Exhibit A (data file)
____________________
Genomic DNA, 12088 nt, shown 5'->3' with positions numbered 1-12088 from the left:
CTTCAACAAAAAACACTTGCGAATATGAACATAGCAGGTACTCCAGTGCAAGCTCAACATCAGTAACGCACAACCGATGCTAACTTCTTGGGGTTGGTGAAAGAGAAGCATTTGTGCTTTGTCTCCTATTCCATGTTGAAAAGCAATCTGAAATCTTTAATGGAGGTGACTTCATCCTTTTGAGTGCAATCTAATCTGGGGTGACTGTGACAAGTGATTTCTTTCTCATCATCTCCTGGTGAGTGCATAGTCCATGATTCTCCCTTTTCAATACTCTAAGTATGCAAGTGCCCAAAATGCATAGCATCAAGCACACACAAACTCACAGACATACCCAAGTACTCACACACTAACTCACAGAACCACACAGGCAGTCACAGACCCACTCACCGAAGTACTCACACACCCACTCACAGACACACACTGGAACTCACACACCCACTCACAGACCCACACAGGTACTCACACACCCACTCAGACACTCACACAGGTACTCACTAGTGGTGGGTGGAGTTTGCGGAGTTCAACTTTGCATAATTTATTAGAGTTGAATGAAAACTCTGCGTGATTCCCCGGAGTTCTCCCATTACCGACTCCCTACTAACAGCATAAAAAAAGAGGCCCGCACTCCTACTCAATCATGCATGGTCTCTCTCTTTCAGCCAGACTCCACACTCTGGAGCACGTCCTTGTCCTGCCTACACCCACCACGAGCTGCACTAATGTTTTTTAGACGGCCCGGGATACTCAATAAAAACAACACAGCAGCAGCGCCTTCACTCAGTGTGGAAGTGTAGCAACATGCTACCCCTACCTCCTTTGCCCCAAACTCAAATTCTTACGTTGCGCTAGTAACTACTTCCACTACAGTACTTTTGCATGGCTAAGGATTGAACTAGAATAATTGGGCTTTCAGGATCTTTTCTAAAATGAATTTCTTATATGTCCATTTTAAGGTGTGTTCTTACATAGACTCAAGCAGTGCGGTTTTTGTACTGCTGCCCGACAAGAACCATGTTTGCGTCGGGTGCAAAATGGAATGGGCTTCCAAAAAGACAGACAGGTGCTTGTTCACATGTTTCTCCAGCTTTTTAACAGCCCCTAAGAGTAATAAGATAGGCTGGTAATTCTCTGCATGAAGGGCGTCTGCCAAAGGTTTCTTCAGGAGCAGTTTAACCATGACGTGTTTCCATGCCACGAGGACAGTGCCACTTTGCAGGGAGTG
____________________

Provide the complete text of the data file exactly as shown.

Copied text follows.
Genomic DNA, 12088 nt, shown 5'->3' with positions numbered 1-12088 from the left:
CTTCAACAAAAAACACTTGCGAATATGAACATAGCAGGTACTCCAGTGCAAGCTCAACATCAGTAACGCACAACCGATGCTAACTTCTTGGGGTTGGTGAAAGAGAAGCATTTGTGCTTTGTCTCCTATTCCATGTTGAAAAGCAATCTGAAATCTTTAATGGAGGTGACTTCATCCTTTTGAGTGCAATCTAATCTGGGGTGACTGTGACAAGTGATTTCTTTCTCATCATCTCCTGGTGAGTGCATAGTCCATGATTCTCCCTTTTCAATACTCTAAGTATGCAAGTGCCCAAAATGCATAGCATCAAGCACACACAAACTCACAGACATACCCAAGTACTCACACACTAACTCACAGAACCACACAGGCAGTCACAGACCCACTCACCGAAGTACTCACACACCCACTCACAGACACACACTGGAACTCACACACCCACTCACAGACCCACACAGGTACTCACACACCCACTCAGACACTCACACAGGTACTCACTAGTGGTGGGTGGAGTTTGCGGAGTTCAACTTTGCATAATTTATTAGAGTTGAATGAAAACTCTGCGTGATTCCCCGGAGTTCTCCCATTACCGACTCCCTACTAACAGCATAAAAAAAGAGGCCCGCACTCCTACTCAATCATGCATGGTCTCTCTCTTTCAGCCAGACTCCACACTCTGGAGCACGTCCTTGTCCTGCCTACACCCACCACGAGCTGCACTAATGTTTTTTAGACGGCCCGGGATACTCAATAAAAACAACACAGCAGCAGCGCCTTCACTCAGTGTGGAAGTGTAGCAACATGCTACCCCTACCTCCTTTGCCCCAAACTCAAATTCTTACGTTGCGCTAGTAACTACTTCCACTACAGTACTTTTGCATGGCTAAGGATTGAACTAGAATAATTGGGCTTTCAGGATCTTTTCTAAAATGAATTTCTTATATGTCCATTTTAAGGTGTGTTCTTACATAGACTCAAGCAGTGCGGTTTTTGTACTGCTGCCCGACAAGAACCATGTTTGCGTCGGGTGCAAAATGGAATGGGCTTCCAAAAAGACAGACAGGTGCTTGTTCACATGTTTCTCCAGCTTTTTAACAGCCCCTAAGAGTAATAAGATAGGCTGGTAATTCTCTGCATGAAGGGCGTCTGCCAAAGGTTTCTTCAGGAGCAGTTTAACCATGACGTGTTTCCATGCCACGAGGACAGTGCCACTTTGCAGGGAGTG